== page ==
Among the prerequisites for being a successful teacher is successfully mastering the various codes of conduct that students consider acceptable teaching practices. One of these most basic codes is the following of the blackboard rules. I assume these rules are taught in your general Ph.D. program, and I would hope that teachers in a Ph.D. program would be well versed enough not to actually violate some of the most basic blackboard laws themselves. However, today I witnessed the 2nd blackboard law being violated twice. I am left wondering how many professors in the world are actually trained appropriately for blackboard use.
Because you may not be familiar with the blackboard laws, I have taken the liberty to provide the first two for your edification. The first law is simple and straight forward: Use the blackboard. As in every other subject, the first law is kind of obvious. However, I have been to a class in which the professor used nothing but a projector with illegible slides. Add to this the fact that she was just mumbling a few formulas and stories to herself, and I had for myself an unofficial self-study program. Most good professors adhere strictly to the first blackboard law, and I don't think any more emphasis is necessary.
The second law of blackboard states the maximum length for any given equation that can be written on one line. Although the formal statement of the law is beyond the scope of this essay, a concise explanation goes as follows: Don't write an equation on the board that can't be easily copied into the notes. The logic is simple. Anyone using a four by twenty foot blackboard has a large advantage over someone using a foot long piece of paper. Today, one of my professors violated the second law by writing an equation that stretched all the way across the top of the blackboard. What took him one line took me about three, and it will not be as easy for me to see the connection from one line to the next as it was for him to write such a monstrosity. I am hoping that there won't be a repeat performance of this practice in the future.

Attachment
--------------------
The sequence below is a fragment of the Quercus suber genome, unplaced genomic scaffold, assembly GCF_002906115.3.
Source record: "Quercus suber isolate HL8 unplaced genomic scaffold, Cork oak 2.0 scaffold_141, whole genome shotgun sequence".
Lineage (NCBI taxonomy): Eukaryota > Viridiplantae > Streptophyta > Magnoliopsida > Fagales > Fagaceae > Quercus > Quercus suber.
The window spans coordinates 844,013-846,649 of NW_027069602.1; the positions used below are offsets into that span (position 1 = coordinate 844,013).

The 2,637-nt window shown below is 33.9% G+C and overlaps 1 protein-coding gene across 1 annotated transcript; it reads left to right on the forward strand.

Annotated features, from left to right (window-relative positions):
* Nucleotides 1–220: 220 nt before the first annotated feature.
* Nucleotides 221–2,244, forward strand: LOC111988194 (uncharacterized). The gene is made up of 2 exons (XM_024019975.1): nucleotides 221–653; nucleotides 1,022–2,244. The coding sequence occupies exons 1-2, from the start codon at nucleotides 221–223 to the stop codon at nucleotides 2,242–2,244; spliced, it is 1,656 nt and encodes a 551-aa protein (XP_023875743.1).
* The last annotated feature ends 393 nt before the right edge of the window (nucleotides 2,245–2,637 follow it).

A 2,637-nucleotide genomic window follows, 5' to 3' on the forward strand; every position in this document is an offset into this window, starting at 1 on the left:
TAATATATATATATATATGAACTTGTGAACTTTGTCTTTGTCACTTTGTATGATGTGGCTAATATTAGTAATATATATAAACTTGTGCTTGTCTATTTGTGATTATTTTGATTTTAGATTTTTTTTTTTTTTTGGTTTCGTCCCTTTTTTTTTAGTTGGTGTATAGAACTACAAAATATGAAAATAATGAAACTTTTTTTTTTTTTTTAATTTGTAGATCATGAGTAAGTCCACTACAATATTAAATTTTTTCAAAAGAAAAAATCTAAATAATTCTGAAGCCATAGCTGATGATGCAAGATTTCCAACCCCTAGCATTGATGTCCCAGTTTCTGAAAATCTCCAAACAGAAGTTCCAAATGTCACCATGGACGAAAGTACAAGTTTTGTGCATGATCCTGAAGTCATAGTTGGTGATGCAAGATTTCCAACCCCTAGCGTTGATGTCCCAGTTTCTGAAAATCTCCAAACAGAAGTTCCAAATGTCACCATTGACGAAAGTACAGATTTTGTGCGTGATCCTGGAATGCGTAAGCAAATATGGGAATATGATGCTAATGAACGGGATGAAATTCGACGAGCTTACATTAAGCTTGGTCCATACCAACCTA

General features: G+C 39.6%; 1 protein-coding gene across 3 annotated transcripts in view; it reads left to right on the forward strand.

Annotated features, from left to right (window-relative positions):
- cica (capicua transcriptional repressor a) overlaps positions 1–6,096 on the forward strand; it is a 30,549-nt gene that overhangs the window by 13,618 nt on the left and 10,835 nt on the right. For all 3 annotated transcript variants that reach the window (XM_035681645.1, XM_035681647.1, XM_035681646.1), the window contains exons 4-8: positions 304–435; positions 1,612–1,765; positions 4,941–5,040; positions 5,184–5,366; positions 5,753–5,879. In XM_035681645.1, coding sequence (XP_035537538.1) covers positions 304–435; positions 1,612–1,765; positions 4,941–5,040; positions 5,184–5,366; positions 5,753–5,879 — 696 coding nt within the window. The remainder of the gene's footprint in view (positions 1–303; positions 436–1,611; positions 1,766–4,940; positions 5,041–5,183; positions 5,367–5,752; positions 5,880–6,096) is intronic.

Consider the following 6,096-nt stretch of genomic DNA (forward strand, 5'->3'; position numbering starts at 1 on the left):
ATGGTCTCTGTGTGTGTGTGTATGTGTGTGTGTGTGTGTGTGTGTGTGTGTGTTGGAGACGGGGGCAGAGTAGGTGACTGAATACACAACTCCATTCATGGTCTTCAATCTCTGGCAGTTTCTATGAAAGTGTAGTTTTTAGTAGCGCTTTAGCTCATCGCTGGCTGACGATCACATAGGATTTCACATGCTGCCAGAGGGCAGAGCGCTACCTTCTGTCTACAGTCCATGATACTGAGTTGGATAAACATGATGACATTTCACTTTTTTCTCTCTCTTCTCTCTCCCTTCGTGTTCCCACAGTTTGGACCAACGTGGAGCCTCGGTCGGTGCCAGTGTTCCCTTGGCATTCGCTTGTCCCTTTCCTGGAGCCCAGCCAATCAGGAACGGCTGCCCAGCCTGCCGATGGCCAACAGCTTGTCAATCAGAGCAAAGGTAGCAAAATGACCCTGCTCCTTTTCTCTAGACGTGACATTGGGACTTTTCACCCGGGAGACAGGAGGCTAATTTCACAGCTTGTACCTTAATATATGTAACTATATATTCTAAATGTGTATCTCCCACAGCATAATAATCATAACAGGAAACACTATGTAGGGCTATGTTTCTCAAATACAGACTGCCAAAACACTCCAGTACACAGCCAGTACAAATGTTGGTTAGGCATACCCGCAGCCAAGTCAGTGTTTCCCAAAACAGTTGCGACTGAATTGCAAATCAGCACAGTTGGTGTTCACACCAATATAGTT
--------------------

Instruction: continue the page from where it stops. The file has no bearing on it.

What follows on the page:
Although this was a serious violation, it pales in comparison to the violation that happened earlier in the day with the very same blackboard law. This violation was the worst such violation I had ever seen in my entire life. The following equation actually appeared on the blackboard in a real university classroom today.
If you are shocked by the size of this thing, please continue to be. I was more shocked to find out that this wasn't a joke. It took me a few minutes just to copy this one equation, and it took me another five minutes to figure out how to get a copy of it onto the blog. This equation is a clear violation of the second blackboard law. However, one of my fellow students was quick to defend the professor by claiming that this was not a very long equation. It was just a little tall. Although this is technically correct, it falls in the category of following the letter of the law and not the spirit of the law. The bottom line is (not sure which line I'm referring to), this equation is hard to write, and therefore it should not appear on a blackboard. I hope further violations will not occur in the future, and schools will be much safer for people that are scared of fractions.